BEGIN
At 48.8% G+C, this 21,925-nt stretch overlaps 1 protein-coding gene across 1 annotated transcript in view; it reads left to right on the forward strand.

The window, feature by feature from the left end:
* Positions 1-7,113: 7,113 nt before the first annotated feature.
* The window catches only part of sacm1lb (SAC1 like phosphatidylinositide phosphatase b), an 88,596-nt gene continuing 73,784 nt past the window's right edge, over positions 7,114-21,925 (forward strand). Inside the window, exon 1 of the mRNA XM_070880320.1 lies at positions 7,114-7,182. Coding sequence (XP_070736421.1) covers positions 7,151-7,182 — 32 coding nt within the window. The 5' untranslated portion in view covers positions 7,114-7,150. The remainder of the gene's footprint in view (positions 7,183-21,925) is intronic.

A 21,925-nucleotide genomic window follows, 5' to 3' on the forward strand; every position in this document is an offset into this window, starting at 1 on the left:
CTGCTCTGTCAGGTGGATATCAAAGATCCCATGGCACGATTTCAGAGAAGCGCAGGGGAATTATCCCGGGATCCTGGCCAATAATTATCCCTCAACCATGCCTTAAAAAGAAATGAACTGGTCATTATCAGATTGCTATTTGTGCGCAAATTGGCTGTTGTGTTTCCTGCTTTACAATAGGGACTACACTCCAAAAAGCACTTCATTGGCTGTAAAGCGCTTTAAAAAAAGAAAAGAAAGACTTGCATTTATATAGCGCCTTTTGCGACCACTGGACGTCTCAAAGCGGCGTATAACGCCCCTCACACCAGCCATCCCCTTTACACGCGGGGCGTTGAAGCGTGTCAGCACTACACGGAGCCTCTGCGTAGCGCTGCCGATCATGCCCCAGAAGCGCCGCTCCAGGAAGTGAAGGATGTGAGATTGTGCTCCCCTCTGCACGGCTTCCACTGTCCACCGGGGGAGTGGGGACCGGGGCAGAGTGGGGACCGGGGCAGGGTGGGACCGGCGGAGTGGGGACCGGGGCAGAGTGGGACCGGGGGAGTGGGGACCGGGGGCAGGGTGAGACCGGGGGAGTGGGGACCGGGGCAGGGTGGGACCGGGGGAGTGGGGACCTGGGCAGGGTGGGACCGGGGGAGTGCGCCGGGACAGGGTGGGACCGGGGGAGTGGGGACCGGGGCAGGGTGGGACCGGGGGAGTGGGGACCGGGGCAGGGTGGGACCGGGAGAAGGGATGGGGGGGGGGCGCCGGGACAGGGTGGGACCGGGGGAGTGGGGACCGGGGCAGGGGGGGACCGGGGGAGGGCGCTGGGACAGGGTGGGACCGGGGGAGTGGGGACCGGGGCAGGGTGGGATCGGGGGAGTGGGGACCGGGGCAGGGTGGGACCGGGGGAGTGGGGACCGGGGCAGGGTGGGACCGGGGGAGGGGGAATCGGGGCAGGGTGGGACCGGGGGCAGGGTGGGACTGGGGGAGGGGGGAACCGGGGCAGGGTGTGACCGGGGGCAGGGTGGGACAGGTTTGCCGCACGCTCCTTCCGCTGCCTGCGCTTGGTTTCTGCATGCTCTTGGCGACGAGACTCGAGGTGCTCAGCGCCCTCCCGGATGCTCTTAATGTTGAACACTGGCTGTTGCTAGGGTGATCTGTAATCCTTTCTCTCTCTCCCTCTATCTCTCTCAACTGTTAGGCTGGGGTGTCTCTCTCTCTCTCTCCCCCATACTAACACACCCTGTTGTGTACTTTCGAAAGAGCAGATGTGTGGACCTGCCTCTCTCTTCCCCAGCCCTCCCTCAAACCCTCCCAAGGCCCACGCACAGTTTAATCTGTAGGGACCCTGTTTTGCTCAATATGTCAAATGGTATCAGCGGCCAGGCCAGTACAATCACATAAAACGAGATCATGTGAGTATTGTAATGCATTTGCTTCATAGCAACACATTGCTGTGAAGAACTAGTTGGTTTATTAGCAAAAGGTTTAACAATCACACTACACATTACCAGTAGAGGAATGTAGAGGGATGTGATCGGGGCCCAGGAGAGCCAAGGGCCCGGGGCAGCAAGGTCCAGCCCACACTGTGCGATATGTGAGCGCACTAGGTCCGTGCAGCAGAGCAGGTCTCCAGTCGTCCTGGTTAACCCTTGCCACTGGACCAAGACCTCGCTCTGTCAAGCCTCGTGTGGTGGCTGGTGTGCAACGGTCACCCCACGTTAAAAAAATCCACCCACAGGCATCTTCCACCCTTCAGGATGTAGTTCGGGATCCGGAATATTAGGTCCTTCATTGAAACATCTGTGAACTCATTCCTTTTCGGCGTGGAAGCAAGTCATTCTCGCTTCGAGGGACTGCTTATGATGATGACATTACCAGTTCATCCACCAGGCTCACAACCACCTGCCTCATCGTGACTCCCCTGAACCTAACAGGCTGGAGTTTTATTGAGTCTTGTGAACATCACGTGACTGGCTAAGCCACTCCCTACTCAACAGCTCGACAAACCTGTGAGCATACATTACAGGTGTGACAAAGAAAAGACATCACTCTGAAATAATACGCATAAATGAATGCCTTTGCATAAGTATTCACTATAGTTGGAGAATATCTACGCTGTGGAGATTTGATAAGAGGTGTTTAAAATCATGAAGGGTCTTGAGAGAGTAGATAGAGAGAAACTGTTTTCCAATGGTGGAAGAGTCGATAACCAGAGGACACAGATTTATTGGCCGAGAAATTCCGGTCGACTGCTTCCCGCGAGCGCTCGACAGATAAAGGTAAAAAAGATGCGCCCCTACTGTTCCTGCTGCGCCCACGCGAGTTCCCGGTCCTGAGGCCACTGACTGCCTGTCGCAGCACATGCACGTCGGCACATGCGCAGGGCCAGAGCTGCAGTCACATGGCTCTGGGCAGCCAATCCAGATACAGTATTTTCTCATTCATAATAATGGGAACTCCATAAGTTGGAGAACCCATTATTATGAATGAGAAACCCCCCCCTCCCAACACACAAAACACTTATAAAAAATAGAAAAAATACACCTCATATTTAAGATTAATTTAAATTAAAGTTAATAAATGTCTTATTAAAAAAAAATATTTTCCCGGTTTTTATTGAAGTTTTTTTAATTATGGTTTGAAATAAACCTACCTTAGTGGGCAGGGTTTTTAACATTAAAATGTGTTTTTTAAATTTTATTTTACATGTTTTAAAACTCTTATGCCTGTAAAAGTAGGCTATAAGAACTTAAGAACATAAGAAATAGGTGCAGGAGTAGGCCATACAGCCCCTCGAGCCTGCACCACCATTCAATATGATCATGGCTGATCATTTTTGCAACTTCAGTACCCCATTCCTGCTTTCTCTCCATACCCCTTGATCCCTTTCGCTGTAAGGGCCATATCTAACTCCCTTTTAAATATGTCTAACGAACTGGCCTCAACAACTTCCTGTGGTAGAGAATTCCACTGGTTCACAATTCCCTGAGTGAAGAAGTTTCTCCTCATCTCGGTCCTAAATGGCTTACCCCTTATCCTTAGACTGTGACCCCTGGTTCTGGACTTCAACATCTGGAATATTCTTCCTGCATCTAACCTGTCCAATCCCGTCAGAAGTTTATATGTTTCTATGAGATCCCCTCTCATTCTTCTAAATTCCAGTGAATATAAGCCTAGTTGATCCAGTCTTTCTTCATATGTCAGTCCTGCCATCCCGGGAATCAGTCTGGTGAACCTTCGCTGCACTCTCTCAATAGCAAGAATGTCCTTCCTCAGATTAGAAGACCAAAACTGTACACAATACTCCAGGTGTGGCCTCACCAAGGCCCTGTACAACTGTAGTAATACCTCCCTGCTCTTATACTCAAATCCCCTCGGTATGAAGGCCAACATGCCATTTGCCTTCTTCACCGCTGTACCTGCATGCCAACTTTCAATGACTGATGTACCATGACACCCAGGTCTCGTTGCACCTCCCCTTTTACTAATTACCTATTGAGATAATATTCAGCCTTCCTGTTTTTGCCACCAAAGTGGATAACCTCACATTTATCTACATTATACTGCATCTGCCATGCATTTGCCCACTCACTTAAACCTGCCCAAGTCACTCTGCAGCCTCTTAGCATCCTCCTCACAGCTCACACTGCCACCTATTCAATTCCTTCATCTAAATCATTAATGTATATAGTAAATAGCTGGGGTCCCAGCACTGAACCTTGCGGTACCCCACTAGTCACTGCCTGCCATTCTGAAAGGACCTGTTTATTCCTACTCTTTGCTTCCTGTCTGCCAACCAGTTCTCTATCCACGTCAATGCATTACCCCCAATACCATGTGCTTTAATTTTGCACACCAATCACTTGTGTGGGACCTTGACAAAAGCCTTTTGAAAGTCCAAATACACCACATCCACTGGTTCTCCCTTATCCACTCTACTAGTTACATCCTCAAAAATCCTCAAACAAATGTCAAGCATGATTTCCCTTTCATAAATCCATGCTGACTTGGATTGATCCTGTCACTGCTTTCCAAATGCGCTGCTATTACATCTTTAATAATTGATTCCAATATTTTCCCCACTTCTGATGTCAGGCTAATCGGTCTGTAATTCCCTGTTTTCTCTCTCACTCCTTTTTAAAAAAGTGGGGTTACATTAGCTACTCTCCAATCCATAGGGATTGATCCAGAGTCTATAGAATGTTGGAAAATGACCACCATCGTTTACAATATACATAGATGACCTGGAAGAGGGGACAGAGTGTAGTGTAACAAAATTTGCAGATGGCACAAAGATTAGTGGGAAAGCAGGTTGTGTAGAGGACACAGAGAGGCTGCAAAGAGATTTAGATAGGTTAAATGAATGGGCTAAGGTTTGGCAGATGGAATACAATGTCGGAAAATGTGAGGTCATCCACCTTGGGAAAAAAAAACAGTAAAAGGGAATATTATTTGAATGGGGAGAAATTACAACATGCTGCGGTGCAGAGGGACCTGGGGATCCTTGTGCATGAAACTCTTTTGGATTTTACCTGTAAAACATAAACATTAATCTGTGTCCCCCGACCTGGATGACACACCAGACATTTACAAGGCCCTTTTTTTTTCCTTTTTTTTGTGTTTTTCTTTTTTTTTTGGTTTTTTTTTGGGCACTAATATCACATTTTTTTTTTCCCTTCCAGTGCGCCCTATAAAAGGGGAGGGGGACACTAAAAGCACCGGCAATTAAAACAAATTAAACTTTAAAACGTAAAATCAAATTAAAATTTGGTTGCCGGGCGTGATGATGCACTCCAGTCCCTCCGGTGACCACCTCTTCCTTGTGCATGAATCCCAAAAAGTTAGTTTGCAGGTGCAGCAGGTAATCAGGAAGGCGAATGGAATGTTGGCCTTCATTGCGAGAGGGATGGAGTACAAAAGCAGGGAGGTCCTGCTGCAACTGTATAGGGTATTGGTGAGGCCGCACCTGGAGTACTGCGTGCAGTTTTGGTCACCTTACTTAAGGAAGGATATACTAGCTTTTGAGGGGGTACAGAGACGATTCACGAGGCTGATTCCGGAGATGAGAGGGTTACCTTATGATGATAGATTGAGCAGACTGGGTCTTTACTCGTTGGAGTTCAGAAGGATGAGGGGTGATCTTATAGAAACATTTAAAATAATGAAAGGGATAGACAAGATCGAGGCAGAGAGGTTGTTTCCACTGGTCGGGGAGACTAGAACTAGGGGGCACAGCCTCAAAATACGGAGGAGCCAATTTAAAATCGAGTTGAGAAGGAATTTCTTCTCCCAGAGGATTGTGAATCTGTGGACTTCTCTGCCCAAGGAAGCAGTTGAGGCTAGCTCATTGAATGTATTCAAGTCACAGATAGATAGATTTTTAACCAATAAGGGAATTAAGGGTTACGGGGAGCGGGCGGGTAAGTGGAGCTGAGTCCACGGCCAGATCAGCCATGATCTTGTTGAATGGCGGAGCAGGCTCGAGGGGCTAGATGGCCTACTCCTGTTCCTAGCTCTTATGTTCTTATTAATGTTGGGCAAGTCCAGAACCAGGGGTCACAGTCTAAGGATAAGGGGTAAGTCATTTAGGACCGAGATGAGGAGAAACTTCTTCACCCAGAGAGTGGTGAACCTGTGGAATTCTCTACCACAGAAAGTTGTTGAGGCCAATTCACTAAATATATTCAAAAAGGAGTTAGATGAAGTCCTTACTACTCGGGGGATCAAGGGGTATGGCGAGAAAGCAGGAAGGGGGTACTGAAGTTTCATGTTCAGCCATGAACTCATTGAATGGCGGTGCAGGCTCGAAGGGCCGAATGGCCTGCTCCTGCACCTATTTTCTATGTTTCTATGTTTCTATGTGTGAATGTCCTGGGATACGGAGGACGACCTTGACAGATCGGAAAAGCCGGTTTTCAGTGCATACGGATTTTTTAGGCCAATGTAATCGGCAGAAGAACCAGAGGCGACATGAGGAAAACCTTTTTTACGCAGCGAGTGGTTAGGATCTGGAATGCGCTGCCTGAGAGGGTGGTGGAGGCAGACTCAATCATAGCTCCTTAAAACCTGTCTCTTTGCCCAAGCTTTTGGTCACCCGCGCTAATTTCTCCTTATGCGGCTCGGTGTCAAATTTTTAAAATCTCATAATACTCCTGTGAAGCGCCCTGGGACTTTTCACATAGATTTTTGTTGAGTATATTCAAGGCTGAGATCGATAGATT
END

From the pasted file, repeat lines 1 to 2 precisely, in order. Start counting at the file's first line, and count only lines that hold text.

At 48.8% G+C, this 21,925-nt stretch overlaps 1 protein-coding gene across 1 annotated transcript in view; it reads left to right on the forward strand.

The window, feature by feature from the left end: